WellSky to acquire SDOH provider Healthify. WellSky is a provider of software, analytics, and services for community care. Healthify builds and manages accountable networks for SDOH services, working with health plans, providers, and community partners in all fifty states. Previously, Healthify had raised $25.5 million in five rounds from 2013 (Crunchbase). Healthify is the fifth company WellSky has acquired since 2018, the last CarePort Health for $1.4 billion in 2020 (Crunchbase). Terms were not disclosed. Closing anticipated in Q3. The release does not indicate management transitions or HQ location.  

Despite their VA troubles and layoffs, Cerner had a very good quarter indeed: revenue up 10%, adjusted EPS $0.80 versus $0.63, exceeding analyst expectations for both. They laid off 500 employees in the quarter and eliminated 300 open positions, which will deliver $70 million in annualized savings. plus half their owned space is now unneeded so up for sale. Their Department of Defense EHR rollout is going well with 42 commands and 663 locations with 41,000 activated users. The Coast Guard’s deployment will be completed this year. As to VA, “results of the VA’s strategic review focused on governance, training, and readiness rather than Cerner-caused problems.” More in the lead article in HISTalk 8/2/21. Cerner’s announcement, transcript of earnings call on Seeking Alpha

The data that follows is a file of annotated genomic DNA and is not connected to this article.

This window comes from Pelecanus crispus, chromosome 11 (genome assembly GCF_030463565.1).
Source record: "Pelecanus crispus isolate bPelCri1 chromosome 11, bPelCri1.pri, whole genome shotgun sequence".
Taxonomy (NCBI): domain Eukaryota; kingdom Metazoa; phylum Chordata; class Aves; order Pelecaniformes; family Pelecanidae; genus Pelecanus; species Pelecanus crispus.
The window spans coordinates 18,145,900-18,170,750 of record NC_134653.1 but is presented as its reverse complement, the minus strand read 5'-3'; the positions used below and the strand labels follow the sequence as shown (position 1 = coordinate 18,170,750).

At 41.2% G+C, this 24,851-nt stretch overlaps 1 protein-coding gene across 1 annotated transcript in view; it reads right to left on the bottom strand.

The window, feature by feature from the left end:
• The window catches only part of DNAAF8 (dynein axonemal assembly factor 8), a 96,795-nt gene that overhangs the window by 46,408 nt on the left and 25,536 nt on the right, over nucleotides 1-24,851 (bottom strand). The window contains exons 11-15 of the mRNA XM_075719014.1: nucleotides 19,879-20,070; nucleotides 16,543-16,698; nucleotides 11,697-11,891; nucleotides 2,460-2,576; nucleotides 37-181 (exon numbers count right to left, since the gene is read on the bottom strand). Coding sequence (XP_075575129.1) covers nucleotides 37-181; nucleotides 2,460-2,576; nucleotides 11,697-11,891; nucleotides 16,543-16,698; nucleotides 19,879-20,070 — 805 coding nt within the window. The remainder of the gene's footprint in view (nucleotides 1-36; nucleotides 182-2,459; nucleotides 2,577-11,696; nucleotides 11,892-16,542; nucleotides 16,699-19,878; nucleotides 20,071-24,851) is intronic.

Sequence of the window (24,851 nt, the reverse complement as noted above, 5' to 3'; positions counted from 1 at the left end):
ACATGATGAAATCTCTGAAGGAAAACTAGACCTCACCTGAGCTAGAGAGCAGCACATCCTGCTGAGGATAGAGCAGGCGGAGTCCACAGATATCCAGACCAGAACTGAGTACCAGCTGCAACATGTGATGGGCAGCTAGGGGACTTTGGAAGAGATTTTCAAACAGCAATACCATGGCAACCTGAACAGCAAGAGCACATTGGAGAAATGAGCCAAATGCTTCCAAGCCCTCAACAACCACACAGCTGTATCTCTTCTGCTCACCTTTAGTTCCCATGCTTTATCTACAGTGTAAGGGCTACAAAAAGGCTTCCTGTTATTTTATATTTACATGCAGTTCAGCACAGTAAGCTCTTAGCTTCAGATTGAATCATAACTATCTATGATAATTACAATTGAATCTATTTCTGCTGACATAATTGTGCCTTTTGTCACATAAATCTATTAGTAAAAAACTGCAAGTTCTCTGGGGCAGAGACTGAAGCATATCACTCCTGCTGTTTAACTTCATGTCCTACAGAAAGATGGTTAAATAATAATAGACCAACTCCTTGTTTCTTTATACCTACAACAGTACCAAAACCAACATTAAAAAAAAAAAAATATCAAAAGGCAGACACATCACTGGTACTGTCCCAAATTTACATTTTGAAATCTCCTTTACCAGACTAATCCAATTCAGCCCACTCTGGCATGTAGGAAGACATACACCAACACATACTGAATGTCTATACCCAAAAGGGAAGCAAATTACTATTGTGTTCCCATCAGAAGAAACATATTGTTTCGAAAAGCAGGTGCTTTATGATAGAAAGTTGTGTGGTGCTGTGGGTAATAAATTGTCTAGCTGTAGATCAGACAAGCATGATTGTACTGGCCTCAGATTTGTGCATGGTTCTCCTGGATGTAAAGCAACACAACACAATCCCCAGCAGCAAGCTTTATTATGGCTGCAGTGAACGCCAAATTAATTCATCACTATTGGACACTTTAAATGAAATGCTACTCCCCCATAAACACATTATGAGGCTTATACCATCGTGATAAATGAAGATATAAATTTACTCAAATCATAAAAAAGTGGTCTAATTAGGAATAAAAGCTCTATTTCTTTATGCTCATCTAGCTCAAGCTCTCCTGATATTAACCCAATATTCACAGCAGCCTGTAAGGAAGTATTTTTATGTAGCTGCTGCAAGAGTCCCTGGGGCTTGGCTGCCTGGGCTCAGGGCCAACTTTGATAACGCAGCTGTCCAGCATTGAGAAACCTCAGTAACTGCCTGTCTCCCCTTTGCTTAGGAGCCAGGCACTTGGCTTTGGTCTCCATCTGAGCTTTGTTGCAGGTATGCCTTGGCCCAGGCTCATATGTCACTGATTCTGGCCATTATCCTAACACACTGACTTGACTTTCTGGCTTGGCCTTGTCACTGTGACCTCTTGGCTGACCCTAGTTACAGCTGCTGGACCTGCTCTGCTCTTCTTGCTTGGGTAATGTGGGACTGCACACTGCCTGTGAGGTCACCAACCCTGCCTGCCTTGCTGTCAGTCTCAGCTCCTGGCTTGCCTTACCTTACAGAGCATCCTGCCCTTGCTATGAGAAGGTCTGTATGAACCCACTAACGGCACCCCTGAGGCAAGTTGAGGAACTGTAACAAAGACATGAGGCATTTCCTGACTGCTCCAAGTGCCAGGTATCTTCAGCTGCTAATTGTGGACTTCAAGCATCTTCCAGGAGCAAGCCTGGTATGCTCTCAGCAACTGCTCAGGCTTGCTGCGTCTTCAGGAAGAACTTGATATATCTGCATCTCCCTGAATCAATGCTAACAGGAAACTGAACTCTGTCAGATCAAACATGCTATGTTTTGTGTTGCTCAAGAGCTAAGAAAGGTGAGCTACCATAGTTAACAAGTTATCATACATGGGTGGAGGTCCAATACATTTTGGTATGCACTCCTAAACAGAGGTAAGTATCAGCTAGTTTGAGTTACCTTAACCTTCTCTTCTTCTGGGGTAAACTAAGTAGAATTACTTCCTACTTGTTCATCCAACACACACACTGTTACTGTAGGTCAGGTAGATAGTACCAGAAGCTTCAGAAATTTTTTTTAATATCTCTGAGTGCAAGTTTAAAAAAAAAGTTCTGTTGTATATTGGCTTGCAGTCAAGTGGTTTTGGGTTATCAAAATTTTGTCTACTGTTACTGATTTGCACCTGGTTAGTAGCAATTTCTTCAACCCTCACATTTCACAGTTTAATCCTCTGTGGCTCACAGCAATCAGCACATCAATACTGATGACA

Babylon as AI diagnostician that is ’10 times more precise than a doctor’

The NHS announced at the top of this month that it would test Babylon Health‘s ‘chatbot’ app for the next six months to 1.2 million people in north London. During the call to the 111 medical hotline number, they will be prompted to try the app, which invites the user to text their symptoms. The app decides through the series of texts, through artificial intelligence, in minutes how urgent the situation is and will recommend action to the patient up to an appointment with their GP, or if acute to go to Accident & Emergency (US=emergency room or department) if the situation warrants. It will launch this month in NHS services covering Barnet, Camden, Enfield, Haringey, and Islington, London. TechCrunch.

The NHS’ reasons for “digitising” services through a pilot like Babylon’s app is to save money by reducing unnecessary doctor appointments and pressure on A&Es. It provides a quick diagnosis that usually directs the patient to self-care until the health situation resolves. If not resolved or obviously acute, it will direct to a GP or A&E. The numbers are fairly convincing: £45 for the visit to a GP, £13 to a nurse and £0 for the app use. According to The Telegraph, the trial is facing opposition by groups like Patient Concern, the British Medical Association’s GP committee, and Action Against Medical Accidents. There is little mention of wrong diagnoses here (see below). The NHS’ app track record, however, has not been good–the NHS Choices misstep on applying urgency classifications to a ‘symptom checker’ app–and there have been incidents on 111 response.

Babylon’s founder Ali Barsa, of course, is bullish on his app and what it can do. (more…)